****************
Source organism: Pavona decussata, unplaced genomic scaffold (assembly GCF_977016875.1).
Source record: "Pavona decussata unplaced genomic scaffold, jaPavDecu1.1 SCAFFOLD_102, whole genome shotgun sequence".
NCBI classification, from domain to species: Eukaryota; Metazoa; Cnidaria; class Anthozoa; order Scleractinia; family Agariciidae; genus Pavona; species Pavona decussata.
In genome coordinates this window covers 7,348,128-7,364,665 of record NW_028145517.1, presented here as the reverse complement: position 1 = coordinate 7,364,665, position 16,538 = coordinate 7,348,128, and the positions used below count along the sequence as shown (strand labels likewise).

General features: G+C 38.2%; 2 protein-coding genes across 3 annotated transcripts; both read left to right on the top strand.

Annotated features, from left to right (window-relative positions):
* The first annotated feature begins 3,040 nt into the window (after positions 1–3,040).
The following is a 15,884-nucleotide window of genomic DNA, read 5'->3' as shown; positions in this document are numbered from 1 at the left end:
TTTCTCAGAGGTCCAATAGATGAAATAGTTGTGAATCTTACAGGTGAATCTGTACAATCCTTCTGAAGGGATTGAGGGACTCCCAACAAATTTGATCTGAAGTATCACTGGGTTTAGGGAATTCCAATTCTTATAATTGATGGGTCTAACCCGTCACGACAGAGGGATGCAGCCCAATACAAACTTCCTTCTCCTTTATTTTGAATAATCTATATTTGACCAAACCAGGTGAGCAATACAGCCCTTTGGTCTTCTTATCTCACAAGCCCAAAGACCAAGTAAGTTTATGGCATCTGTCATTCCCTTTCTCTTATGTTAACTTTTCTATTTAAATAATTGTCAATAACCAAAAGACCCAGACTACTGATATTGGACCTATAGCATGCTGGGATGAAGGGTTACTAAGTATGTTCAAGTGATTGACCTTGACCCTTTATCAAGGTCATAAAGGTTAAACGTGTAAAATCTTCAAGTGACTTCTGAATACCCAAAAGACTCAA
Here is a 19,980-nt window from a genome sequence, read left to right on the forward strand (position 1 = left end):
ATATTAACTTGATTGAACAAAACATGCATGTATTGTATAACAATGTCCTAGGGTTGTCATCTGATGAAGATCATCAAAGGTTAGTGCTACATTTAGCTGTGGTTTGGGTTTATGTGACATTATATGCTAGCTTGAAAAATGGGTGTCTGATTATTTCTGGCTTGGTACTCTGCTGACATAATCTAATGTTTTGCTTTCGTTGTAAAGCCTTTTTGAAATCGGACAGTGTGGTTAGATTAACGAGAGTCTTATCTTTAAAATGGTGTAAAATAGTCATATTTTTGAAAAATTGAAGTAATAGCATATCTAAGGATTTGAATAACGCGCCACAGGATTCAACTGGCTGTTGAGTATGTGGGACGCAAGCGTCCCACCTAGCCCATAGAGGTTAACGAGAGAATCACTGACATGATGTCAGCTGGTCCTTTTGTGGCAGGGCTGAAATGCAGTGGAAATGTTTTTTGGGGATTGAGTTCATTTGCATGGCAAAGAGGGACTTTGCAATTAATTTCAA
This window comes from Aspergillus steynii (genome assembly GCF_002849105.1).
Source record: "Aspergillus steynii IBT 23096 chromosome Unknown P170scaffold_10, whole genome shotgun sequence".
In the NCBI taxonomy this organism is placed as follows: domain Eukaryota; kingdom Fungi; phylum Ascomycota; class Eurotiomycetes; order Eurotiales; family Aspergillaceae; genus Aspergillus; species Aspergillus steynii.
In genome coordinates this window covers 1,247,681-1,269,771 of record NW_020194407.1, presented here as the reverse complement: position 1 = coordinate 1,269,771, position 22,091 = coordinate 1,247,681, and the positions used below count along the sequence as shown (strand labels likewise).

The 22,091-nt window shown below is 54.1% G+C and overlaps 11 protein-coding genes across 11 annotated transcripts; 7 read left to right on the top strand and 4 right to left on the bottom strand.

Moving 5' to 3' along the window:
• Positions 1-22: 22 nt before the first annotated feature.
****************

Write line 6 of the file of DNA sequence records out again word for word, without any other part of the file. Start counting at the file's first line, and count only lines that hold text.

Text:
Annotated features, from left to right (window-relative positions):